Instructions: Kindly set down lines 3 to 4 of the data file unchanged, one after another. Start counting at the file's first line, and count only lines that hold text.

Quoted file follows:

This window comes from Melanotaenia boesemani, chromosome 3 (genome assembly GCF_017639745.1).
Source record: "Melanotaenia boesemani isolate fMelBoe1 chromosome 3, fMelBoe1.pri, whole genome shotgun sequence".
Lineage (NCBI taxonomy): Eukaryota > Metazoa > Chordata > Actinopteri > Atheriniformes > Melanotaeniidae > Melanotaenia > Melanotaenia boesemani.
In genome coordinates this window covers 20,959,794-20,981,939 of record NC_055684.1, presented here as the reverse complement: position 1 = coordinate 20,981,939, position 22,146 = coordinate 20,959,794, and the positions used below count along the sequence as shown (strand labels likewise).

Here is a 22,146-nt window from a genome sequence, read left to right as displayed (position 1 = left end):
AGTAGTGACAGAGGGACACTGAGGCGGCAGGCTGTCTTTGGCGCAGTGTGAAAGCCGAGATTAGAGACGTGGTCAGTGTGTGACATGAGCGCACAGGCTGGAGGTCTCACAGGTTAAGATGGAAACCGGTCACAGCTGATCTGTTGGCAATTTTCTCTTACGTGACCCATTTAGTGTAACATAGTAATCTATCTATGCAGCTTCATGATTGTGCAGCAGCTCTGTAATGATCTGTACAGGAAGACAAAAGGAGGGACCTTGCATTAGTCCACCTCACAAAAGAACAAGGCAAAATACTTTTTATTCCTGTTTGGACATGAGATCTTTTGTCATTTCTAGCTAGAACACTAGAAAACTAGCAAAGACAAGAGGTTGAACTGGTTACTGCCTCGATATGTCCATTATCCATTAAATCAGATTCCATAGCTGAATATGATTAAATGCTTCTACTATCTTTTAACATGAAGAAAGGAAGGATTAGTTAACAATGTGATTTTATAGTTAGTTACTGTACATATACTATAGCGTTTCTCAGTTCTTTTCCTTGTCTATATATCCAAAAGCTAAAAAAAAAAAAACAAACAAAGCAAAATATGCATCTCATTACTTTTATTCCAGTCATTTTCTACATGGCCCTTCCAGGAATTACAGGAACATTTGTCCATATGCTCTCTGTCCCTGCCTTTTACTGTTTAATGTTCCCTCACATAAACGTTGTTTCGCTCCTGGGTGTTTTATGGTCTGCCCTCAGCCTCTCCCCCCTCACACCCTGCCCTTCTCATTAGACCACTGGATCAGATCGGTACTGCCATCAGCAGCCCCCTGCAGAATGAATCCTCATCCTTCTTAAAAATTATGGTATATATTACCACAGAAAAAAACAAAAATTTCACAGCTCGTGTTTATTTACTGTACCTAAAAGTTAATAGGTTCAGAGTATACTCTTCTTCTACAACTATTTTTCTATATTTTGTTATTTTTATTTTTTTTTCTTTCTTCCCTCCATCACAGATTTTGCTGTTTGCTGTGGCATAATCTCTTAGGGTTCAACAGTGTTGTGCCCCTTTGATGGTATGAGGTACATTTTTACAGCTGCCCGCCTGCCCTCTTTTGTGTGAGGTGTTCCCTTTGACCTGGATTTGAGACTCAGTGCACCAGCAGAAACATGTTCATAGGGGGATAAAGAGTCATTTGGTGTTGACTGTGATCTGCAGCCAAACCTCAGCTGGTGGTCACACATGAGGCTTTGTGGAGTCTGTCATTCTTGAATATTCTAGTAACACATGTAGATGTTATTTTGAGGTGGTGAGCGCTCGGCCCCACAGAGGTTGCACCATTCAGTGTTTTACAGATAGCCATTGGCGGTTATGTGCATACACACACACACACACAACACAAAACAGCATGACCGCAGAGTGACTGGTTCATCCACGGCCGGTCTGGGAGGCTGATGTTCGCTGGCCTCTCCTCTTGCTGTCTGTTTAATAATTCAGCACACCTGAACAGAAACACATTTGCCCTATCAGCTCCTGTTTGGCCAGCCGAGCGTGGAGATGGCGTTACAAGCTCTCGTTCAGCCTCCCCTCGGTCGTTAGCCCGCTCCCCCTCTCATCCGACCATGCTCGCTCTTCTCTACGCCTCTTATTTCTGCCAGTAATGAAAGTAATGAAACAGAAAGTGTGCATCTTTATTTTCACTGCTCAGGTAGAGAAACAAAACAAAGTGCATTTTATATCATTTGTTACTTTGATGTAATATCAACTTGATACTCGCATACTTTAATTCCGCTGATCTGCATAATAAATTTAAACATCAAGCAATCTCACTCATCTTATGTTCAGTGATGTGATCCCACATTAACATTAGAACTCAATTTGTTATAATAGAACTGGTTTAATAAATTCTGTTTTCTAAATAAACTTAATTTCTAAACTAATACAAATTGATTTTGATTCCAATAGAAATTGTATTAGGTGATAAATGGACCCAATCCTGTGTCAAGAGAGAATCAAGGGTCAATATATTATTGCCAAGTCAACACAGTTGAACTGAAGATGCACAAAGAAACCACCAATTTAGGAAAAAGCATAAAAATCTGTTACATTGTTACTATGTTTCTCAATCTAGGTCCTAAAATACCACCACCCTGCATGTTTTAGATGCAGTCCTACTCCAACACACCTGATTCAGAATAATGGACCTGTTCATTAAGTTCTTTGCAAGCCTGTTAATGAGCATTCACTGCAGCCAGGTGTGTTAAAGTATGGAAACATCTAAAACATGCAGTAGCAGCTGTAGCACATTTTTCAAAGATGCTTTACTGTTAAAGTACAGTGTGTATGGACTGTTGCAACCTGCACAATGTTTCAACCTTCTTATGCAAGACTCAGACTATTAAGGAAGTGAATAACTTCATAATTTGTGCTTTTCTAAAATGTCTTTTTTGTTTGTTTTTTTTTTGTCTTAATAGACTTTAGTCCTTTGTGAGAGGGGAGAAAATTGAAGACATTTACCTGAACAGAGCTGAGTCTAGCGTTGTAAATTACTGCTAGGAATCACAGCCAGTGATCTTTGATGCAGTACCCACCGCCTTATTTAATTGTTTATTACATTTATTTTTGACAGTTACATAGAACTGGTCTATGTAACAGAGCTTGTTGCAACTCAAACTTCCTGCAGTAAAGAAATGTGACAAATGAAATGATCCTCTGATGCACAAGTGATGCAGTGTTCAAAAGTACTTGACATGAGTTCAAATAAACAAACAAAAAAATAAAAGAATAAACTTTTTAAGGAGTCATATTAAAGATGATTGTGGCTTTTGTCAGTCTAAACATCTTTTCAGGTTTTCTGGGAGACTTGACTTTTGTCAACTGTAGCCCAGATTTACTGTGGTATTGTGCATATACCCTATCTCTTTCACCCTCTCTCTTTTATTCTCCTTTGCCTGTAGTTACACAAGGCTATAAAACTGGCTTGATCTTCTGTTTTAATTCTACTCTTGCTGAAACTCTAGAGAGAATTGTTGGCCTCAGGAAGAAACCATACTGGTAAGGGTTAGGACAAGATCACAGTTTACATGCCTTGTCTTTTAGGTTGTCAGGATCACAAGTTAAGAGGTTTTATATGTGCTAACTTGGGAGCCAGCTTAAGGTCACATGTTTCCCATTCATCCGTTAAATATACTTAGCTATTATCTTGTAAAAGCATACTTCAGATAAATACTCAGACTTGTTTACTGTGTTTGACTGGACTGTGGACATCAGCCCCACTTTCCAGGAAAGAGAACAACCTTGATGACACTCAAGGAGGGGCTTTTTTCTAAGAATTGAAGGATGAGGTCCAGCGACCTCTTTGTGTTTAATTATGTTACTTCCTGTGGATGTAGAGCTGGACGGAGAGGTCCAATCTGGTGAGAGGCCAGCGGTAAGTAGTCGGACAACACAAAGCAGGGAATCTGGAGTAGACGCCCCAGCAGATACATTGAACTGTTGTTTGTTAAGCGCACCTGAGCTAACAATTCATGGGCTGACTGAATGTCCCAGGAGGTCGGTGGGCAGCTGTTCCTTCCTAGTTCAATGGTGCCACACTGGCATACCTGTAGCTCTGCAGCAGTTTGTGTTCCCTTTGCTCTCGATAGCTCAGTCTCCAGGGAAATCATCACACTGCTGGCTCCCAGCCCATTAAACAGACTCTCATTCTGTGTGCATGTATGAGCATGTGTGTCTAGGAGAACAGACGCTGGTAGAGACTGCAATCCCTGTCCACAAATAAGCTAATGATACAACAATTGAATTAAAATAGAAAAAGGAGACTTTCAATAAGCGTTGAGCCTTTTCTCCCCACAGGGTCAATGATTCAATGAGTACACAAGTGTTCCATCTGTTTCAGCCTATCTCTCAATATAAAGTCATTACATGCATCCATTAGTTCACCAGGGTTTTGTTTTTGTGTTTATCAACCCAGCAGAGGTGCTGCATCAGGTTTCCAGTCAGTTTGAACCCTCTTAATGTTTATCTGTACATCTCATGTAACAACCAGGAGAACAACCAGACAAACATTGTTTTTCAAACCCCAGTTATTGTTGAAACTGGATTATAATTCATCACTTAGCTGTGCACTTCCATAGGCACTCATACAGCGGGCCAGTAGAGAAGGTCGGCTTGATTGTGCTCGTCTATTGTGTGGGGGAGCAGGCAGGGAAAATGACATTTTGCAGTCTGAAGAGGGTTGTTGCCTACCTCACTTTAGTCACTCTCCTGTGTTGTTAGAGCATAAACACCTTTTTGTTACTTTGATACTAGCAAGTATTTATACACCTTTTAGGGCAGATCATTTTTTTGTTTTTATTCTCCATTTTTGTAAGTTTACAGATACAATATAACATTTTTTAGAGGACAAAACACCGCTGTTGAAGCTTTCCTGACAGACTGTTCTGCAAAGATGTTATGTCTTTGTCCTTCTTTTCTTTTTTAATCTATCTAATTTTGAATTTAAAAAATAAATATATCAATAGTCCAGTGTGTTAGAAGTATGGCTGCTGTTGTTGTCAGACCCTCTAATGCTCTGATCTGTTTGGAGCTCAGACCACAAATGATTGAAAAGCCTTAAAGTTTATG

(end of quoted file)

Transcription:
Lineage (NCBI taxonomy): Eukaryota > Metazoa > Chordata > Actinopteri > Atheriniformes > Melanotaeniidae > Melanotaenia > Melanotaenia boesemani.
In genome coordinates this window covers 20,959,794-20,981,939 of record NC_055684.1, presented here as the reverse complement: position 1 = coordinate 20,981,939, position 22,146 = coordinate 20,959,794, and the positions used below count along the sequence as shown (strand labels likewise).